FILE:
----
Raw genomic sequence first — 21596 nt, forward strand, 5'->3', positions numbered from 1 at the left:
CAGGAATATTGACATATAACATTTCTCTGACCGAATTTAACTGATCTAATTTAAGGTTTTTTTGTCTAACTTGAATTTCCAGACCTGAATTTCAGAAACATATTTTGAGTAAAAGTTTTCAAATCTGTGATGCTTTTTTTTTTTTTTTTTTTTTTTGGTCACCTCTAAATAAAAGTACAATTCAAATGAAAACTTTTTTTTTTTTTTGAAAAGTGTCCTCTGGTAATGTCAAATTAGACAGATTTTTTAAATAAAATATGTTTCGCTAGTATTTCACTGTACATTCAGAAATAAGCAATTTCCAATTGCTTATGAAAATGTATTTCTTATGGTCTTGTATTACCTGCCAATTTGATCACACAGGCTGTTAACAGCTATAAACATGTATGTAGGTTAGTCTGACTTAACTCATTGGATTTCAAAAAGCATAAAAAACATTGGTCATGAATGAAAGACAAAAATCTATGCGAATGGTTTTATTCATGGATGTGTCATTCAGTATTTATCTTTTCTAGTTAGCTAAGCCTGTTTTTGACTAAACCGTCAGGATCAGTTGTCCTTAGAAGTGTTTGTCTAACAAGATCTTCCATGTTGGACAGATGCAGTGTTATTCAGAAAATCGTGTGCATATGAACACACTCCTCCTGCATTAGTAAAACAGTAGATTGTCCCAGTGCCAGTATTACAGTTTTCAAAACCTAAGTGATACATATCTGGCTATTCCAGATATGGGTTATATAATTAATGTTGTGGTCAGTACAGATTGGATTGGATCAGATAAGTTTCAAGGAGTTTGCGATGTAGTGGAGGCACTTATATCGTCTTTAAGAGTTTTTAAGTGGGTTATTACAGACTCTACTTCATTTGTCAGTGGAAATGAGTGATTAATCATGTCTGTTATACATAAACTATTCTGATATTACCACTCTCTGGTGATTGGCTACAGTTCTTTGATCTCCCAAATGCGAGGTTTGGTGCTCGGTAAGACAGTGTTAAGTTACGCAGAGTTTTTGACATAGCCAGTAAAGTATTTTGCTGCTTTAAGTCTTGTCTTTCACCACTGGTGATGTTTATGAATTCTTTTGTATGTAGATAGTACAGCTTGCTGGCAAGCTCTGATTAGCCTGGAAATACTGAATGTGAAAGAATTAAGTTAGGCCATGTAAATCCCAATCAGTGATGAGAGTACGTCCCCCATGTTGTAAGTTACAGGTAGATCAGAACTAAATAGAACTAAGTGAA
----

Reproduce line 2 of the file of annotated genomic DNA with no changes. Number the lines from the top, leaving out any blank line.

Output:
CAGGAATATTGACATATAACATTTCTCTGACCGAATTTAACTGATCTAATTTAAGGTTTTTTTGTCTAACTTGAATTTCCAGACCTGAATTTCAGAAACATATTTTGAGTAAAAGTTTTCAAATCTGTGATGCTTTTTTTTTTTTTTTTTTTTTTTGGTCACCTCTAAATAAAAGTACAATTCAAATGAAAACTTTTTTTTTTTTTTGAAAAGTGTCCTCTGGTAATGTCAAATTAGACAGATTTTTTAAATAAAATATGTTTCGCTAGTATTTCACTGTACATTCAGAAATAAGCAATTTCCAATTGCTTATGAAAATGTATTTCTTATGGTCTTGTATTACCTGCCAATTTGATCACACAGGCTGTTAACAGCTATAAACATGTATGTAGGTTAGTCTGACTTAACTCATTGGATTTCAAAAAGCATAAAAAACATTGGTCATGAATGAAAGACAAAAATCTATGCGAATGGTTTTATTCATGGATGTGTCATTCAGTATTTATCTTTTCTAGTTAGCTAAGCCTGTTTTTGACTAAACCGTCAGGATCAGTTGTCCTTAGAAGTGTTTGTCTAACAAGATCTTCCATGTTGGACAGATGCAGTGTTATTCAGAAAATCGTGTGCATATGAACACACTCCTCCTGCATTAGTAAAACAGTAGATTGTCCCAGTGCCAGTATTACAGTTTTCAAAACCTAAGTGATACATATCTGGCTATTCCAGATATGGGTTATATAATTAATGTTGTGGTCAGTACAGATTGGATTGGATCAGATAAGTTTCAAGGAGTTTGCGATGTAGTGGAGGCACTTATATCGTCTTTAAGAGTTTTTAAGTGGGTTATTACAGACTCTACTTCATTTGTCAGTGGAAATGAGTGATTAATCATGTCTGTTATACATAAACTATTCTGATATTACCACTCTCTGGTGATTGGCTACAGTTCTTTGATCTCCCAAATGCGAGGTTTGGTGCTCGGTAAGACAGTGTTAAGTTACGCAGAGTTTTTGACATAGCCAGTAAAGTATTTTGCTGCTTTAAGTCTTGTCTTTCACCACTGGTGATGTTTATGAATTCTTTTGTATGTAGATAGTACAGCTTGCTGGCAAGCTCTGATTAGCCTGGAAATACTGAATGTGAAAGAATTAAGTTAGGCCATGTAAATCCCAATCAGTGATGAGAGTACGTCCCCCATGTTGTAAGTTACAGGTAGATCAGAACTAAATAGAACTAAGTGAA